Establishing a peaceful government in post-colonial Africa has proven to be challenging. From the disastrous civil wars in Algeria, Liberia, and Sierra Leone to the genocide in Rwanda and Sudan, difficult sociopolitical conditions continue to mar the path to sustainable modern governments in Africa. The Central African Republic (CAR) is an unfortunate example in which internal conflicts brought by post-colonial turbulence and religious factions have pushed a nation into turmoil and revolution. The goal of any nation is to progress socioeconomically and create a functioning government, yet the CAR has found itself mired in political turmoil. Furthermore, this conflict threatens to disrupt neighboring nations. The “exodus” of thousands of Muslim Central Africans has produced a humanitarian crisis that depletes the resources of the countries of the region and has the world scratching its head, wondering how this came to fruition. Dealing with this international refugee crisis and possible radicalization of the marginalized from this exodus needs to become the top priority in the minds of the Central African Republic, international organizations, and the world in general.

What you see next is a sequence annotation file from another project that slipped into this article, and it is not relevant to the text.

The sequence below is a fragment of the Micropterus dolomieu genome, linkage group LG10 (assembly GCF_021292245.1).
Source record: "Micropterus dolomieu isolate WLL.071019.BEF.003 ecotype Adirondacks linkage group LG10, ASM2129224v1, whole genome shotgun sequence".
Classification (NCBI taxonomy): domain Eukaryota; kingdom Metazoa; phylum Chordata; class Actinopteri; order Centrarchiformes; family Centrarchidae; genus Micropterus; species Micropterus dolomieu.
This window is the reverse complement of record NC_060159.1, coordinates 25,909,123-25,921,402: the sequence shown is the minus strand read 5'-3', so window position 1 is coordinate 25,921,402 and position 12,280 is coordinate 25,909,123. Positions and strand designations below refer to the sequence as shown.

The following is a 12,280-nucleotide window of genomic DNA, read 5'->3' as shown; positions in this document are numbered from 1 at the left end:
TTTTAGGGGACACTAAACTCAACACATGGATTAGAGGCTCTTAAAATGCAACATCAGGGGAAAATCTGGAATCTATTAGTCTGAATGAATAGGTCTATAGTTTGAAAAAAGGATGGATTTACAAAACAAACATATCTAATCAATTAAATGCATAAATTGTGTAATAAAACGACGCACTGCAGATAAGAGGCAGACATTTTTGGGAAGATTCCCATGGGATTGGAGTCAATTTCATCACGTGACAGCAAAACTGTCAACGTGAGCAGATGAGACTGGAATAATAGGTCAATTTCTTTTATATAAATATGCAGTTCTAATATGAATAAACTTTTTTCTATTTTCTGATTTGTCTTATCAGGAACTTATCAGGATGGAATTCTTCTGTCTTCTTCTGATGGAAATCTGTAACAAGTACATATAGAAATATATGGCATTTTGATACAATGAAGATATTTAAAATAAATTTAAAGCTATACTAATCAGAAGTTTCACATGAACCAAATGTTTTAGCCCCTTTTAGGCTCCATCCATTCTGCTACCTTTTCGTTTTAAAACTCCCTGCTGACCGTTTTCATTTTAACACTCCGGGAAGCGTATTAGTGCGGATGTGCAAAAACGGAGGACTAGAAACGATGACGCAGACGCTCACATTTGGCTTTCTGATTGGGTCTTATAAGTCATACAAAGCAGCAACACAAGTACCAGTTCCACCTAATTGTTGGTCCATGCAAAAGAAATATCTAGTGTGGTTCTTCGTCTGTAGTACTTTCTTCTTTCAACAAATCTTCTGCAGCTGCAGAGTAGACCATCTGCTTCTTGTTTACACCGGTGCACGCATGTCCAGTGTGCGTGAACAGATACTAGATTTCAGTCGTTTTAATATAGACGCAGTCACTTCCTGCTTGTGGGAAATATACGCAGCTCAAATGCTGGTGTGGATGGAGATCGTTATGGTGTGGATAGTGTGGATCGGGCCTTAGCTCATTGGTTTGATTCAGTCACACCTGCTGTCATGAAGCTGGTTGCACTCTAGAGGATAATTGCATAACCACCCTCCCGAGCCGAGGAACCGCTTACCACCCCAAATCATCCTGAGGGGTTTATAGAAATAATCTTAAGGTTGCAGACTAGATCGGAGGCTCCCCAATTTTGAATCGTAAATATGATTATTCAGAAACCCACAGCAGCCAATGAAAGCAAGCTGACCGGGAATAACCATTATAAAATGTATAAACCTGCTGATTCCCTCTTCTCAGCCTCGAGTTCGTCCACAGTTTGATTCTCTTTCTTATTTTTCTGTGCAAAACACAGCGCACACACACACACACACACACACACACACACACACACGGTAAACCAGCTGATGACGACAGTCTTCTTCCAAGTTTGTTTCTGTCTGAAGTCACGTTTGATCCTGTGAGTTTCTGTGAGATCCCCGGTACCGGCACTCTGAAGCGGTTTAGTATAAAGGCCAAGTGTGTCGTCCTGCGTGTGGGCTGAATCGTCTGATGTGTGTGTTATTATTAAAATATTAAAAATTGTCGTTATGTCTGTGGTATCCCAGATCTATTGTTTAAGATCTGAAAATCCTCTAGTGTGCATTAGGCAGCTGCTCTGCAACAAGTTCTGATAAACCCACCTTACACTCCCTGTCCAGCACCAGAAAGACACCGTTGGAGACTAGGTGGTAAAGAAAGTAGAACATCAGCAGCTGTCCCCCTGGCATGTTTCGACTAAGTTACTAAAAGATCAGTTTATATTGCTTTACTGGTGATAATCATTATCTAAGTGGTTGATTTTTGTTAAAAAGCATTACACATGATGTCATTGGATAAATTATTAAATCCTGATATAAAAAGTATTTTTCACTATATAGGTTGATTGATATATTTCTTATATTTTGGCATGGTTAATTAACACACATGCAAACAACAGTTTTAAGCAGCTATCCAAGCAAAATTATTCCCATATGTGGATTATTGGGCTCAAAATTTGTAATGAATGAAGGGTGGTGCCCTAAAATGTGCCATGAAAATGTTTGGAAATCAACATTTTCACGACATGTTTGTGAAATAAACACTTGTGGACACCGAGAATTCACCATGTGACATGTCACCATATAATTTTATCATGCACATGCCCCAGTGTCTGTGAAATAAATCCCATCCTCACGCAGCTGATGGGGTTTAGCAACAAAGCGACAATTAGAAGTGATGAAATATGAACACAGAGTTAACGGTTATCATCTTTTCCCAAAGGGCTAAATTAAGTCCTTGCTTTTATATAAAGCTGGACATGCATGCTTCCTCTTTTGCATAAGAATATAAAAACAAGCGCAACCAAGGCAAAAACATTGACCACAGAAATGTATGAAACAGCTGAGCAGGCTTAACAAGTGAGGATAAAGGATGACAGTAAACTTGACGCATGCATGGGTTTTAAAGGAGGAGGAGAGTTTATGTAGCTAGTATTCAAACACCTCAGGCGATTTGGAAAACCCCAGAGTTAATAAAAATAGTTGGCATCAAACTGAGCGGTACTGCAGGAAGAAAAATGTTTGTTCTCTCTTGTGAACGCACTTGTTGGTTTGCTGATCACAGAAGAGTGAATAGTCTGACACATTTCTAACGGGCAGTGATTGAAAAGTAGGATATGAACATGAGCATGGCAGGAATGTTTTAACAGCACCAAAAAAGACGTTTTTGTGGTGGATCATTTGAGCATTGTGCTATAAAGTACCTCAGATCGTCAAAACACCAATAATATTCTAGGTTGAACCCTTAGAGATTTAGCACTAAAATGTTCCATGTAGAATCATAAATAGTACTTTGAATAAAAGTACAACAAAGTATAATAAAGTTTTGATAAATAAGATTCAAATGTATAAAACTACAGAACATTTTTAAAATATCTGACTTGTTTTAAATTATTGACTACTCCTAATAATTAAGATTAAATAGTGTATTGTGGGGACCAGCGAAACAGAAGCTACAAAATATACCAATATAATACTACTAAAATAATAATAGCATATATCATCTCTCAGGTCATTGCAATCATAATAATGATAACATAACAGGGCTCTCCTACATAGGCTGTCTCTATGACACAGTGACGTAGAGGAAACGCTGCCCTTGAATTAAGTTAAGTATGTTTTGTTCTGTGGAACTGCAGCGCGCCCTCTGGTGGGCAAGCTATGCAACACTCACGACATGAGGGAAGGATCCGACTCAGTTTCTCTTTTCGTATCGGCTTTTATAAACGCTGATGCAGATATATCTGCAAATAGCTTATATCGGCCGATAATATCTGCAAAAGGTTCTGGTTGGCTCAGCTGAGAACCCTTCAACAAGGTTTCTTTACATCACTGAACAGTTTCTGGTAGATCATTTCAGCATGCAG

Beginning with the French colonization, the Central African Republic’s modern history has been a painful descent into a conflict. After forcefully taking the colony in 1903 in the battle of Kousseri, the French saw this territory as a massive plantation and constructed a labor system in which the natives were required to work in constructing the Congo Canal with estimated deaths of workers hovering between 25 and 27 percent. The CAR remained a colony until 1960 when former French representative Barthélémy Boganda started the Movement of Social Evolution of Black Africa, which led to a colonial revolution and eventual independence. Following a series of autocratic and semi-democratic leaders, the 2003 coup d’état placed General François Bozizé in power and prompted a violent opposition response that has plagued the nation since the 2004 Central African Republic Bush War.